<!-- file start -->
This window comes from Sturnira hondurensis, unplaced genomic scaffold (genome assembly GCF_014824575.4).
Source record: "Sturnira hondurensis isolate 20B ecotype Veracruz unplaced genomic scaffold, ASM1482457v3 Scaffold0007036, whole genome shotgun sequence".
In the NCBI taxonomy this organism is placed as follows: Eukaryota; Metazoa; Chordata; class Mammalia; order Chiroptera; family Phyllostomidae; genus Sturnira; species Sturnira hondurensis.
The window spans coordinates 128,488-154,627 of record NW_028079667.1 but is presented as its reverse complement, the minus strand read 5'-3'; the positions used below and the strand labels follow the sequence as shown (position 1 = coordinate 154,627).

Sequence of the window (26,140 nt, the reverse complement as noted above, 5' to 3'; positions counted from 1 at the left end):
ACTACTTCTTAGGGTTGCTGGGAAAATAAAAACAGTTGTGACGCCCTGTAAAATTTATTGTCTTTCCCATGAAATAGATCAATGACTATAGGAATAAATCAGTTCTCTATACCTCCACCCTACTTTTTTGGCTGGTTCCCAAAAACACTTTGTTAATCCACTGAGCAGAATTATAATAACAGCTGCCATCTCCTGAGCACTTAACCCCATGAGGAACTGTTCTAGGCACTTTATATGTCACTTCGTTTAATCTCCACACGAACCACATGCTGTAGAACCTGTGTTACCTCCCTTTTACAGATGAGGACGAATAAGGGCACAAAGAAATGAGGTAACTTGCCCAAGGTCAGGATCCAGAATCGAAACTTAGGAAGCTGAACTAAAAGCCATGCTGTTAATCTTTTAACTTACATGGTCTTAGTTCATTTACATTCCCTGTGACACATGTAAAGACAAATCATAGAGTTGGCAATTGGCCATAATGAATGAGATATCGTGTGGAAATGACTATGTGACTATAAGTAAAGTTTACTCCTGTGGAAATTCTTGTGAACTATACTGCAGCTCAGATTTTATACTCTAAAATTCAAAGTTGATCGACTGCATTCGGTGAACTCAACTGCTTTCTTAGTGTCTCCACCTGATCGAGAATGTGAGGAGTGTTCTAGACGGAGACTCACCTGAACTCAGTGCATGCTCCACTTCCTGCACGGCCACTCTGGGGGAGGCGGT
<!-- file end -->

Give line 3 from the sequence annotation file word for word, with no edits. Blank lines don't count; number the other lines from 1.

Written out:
In the NCBI taxonomy this organism is placed as follows: Eukaryota; Metazoa; Chordata; class Mammalia; order Chiroptera; family Phyllostomidae; genus Sturnira; species Sturnira hondurensis.